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Saudi Journalist Jamal Khashoggi Case May Cause Rise in Oil Prices

The case of Saudi Journalist Jamal Khashoggi’s disappearance has become complex after it caused tensions between decade old allies Saudi Arabia and the United States.

It all began when Jamal Khashoggi a Washington Post Op-Ed contributor and staunch opponent of Saudi Crown Prince  Muhammad Bin Salman, mysteriously disappeared from Saudi Consulate in Istanbul. According to reports, Turkey believes that it was Saudi Administration that deliberately killed the journalist. Saudi Arabia has denied the claims.

Reaction to Saudi Journalist Jamal Khashoggi Disappearance

Saudi Arabia has faced a fierce criticism after Turkish media reports that Saudi administration was responsible for Jamal Kashoggi disappearance. It is interesting that both Turkey and Saudi Arabia have failed to furnish some solid evidence to support their claims. Despite this, the United States and European Union both have criticized the Kingdom.

Trump in his interview with CBS described the incident “disgusting” because Khashoggi was a journalist and he intended to give “severe punishment” to KSA if it was involved in the incident.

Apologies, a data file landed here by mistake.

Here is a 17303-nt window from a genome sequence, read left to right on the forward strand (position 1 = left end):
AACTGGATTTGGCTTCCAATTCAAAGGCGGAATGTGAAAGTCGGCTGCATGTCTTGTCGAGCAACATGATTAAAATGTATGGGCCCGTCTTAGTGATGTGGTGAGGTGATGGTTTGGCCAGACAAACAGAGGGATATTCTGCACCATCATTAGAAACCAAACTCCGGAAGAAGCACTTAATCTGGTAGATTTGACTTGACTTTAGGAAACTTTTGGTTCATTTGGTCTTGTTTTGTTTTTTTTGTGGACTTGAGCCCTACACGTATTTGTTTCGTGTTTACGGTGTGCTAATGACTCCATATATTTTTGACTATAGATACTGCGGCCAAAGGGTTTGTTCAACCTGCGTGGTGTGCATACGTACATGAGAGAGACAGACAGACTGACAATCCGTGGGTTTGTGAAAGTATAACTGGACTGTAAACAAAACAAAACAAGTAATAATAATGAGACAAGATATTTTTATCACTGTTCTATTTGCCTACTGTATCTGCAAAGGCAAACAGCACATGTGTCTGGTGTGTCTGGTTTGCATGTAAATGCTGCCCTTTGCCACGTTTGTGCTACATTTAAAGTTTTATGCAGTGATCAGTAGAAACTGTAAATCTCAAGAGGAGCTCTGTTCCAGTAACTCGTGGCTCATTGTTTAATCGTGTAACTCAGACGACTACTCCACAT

Reaction from the United States Companies

The first blowback for Saudi Arabia came when Riyadh Stock Market faced a drop of 7%, the biggest in the recent past. After UK, France, and Germany asked Saudi Arabia for thorough investigations, many significant companies also retaliated. Jamie Dimon of JP Morgan, For CEO Bill Ford and Uber  CEO Dara Khusroshahkhi pulled from an investment conference set to take place in Saudi Arabia. The similar reaction came from the CEOs of Bloomberg and CNN.

A Possible Saudi Arabia Retaliation

Analysts and economists are fearing that western pressure against Saudi Arabia may cause an increase in crude oil prices. The Kingdom is in a position to impact the oil price due to its vast reserves of 250 billion barrels. Even though the world is looking to renewable resources of energy, crude oil is still a major fuel for running industries and vehicles.

Trump in No Position to Mess with Saudi Arabia

Further, Saudi Arabia is the leading arms importer from United States. The companies like Lockheed Martin, General Electric and Boeing are the primary beneficiaries of $110 billion worth defense agreement signed between the two countries last year. Even President Trump is quite familiar with the fact, and in his interview with CBS news, he talked about punishing Saudi Arabia without hurting jobs. But, POTUS didn’t mention what could be the way of retaliation because sanctioning trade ties with the country with an abundant oil wealth and a lucrative arms market is not an option.

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